Mobile Context Revisited

by Luke Wroblewski May 19, 2011

Mobile context has been overblown. It is device capabilities and constraints plus the fact that mobile devices are with you anywhere and everywhere. But those factors are important enough that they force us to rethink Web design.

There are few places where the importance of context (the circumstances under which something happens) has been stressed more than in mobile design. But an over-emphasis on context can focus design solutions too much on assumed mobile situations instead of on the true richness of mobile Web use happening today.

We’ve all heard the classic “this is a mobile user so he really just needs location information”. Or “that’s not a feature we should include because she’s on a mobile.” In both cases, mobile context is used to justify limiting the features or content available on mobile devices.

But if there’s one thing I’ve learned in observing people on their mobile devices, it’s that they’ll do anything on mobile if they have the need. Write long emails? Check. Manage complex sets of information? Check. And the list goes on. If people want to do it, they’ll do it on mobile -especially when it’s their only or most convenient option.

Frustration sets in when what people want to do isn’t available in the “mobile version” and they quickly reach for a desktop or full site link to finish their task. In fact, you might even be able to measure how well your mobile Web experience is meeting people’s needs by tracking how often the “full site” link gets used.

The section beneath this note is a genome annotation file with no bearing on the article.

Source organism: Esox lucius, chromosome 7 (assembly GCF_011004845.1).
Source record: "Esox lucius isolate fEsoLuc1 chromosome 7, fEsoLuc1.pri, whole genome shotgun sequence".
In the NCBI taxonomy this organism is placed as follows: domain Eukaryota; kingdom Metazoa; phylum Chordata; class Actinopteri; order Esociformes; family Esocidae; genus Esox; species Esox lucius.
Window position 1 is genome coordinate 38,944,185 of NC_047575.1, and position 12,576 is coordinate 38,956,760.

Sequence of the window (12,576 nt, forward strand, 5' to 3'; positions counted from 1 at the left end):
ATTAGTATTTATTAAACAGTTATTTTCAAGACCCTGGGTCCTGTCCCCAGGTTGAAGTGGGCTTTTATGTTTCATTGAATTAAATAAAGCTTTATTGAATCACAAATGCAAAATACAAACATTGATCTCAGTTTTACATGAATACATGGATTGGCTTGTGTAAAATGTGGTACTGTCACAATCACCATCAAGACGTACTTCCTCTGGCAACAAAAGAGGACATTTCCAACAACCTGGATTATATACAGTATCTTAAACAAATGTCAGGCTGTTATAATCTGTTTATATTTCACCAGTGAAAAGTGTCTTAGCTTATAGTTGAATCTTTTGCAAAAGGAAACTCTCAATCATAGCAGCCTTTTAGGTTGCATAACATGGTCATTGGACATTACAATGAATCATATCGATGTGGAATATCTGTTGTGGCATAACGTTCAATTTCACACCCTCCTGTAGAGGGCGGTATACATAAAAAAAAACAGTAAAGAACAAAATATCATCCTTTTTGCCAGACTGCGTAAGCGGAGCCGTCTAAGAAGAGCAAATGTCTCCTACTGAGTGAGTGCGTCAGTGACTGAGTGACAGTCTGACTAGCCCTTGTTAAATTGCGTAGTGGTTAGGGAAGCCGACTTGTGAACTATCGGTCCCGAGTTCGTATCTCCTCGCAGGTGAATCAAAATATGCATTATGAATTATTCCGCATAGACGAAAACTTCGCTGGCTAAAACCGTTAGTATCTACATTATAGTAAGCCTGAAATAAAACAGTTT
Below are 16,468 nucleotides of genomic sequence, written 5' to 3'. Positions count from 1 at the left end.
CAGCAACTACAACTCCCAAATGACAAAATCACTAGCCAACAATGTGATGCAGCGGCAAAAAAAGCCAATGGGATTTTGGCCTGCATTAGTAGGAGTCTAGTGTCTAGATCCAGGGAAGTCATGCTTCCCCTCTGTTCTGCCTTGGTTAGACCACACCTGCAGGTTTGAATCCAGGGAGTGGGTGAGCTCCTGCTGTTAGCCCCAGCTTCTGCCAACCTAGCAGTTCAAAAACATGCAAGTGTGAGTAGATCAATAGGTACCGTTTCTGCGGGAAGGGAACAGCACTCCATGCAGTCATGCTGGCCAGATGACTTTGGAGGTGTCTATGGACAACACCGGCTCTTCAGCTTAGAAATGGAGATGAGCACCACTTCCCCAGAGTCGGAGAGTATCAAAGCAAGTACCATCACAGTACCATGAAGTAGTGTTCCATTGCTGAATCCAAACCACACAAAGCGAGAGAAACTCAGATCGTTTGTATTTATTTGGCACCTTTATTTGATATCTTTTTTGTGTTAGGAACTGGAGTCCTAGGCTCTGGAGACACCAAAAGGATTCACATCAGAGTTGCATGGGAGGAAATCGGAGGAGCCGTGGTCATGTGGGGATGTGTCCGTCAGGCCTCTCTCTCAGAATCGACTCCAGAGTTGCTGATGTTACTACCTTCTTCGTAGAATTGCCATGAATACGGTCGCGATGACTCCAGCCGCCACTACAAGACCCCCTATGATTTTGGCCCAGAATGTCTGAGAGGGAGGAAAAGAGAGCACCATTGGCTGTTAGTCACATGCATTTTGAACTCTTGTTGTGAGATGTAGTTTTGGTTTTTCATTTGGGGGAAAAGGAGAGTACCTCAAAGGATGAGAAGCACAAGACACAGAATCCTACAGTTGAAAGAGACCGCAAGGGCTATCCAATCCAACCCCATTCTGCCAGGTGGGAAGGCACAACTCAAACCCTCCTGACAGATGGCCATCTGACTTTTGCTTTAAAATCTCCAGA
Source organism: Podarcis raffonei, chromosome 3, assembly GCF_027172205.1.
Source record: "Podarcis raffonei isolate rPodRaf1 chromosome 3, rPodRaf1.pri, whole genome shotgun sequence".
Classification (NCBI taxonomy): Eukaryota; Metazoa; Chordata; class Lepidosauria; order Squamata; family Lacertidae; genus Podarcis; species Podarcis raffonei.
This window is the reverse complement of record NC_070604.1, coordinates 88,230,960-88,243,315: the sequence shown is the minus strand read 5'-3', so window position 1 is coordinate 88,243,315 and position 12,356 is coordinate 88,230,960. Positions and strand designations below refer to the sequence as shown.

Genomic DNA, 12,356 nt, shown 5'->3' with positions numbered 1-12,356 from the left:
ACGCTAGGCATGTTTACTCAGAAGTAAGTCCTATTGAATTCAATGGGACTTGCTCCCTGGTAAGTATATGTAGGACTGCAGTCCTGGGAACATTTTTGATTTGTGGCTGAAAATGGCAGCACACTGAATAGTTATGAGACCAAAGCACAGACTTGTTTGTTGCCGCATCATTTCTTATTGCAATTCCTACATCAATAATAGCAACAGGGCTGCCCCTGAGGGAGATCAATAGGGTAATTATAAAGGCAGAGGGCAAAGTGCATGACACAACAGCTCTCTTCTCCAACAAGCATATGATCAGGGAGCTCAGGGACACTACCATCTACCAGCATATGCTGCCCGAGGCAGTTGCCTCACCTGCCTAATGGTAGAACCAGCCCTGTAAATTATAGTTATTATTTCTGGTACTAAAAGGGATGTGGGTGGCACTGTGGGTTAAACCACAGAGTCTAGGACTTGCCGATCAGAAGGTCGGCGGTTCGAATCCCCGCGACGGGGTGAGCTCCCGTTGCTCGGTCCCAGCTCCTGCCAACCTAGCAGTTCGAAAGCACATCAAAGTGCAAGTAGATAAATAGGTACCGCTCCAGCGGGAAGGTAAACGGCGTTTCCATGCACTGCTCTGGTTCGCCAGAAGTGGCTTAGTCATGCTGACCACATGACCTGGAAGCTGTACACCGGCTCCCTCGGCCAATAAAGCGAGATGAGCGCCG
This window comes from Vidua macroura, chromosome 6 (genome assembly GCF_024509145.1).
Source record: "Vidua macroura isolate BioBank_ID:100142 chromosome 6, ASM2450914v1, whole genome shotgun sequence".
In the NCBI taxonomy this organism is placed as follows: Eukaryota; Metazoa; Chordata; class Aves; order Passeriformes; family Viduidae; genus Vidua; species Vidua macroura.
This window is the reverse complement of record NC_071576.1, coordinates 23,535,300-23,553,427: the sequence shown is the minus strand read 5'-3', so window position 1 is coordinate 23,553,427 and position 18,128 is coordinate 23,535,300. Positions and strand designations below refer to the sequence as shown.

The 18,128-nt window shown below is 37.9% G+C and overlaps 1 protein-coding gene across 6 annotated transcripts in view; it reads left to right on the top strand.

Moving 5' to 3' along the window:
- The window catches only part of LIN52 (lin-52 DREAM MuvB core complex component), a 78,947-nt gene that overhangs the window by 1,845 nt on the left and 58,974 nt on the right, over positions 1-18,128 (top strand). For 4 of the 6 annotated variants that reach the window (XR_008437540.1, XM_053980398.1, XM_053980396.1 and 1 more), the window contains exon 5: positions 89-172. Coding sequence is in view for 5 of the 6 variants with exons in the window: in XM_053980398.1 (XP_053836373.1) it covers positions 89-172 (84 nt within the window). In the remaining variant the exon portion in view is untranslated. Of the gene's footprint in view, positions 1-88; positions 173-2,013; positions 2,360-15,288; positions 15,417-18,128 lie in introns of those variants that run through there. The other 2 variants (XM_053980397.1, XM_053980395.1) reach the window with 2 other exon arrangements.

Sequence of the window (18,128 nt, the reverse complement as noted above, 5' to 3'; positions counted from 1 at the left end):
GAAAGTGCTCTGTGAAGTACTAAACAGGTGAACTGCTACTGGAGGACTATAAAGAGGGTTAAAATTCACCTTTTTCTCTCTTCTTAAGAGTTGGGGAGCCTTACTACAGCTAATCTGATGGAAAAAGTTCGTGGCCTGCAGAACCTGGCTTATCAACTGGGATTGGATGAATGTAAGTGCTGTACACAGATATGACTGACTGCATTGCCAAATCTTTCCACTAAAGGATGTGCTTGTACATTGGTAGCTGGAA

So if we can’t think of mobile context as a way to focus designs on a set of assumed “mobile use cases”, how can we employ what makes mobile unique to our designs?

Personally, I think that mobile context is better thought of as device capabilities and constraints coupled with the fact that mobile devices can be used anywhere and everywhere.

Rather than starting with a set of assumed mobile uses. We start with the value of our service and our content. The constraints in mobile devices force us to focus on what really matters so we only include and emphasize the most valuable parts of our offering first and foremost. Not just the parts of our offering we think “make sense” on mobile.

We then consider how that content or service and can be enhanced by being accessible anywhere and everywhere and through mobile device capabilities like location detection, portability, touch input, or even CSS3 support. It’s important to note these are enhancements to the core services and content we settled into when applying constraints NOT a different set of content and services or a limited subset.

Taken together, device capabilities, constraints, and the fact mobile devices are with us everywhere and anywhere is a big deal. They force us to rethink a lot of what we know about Web design.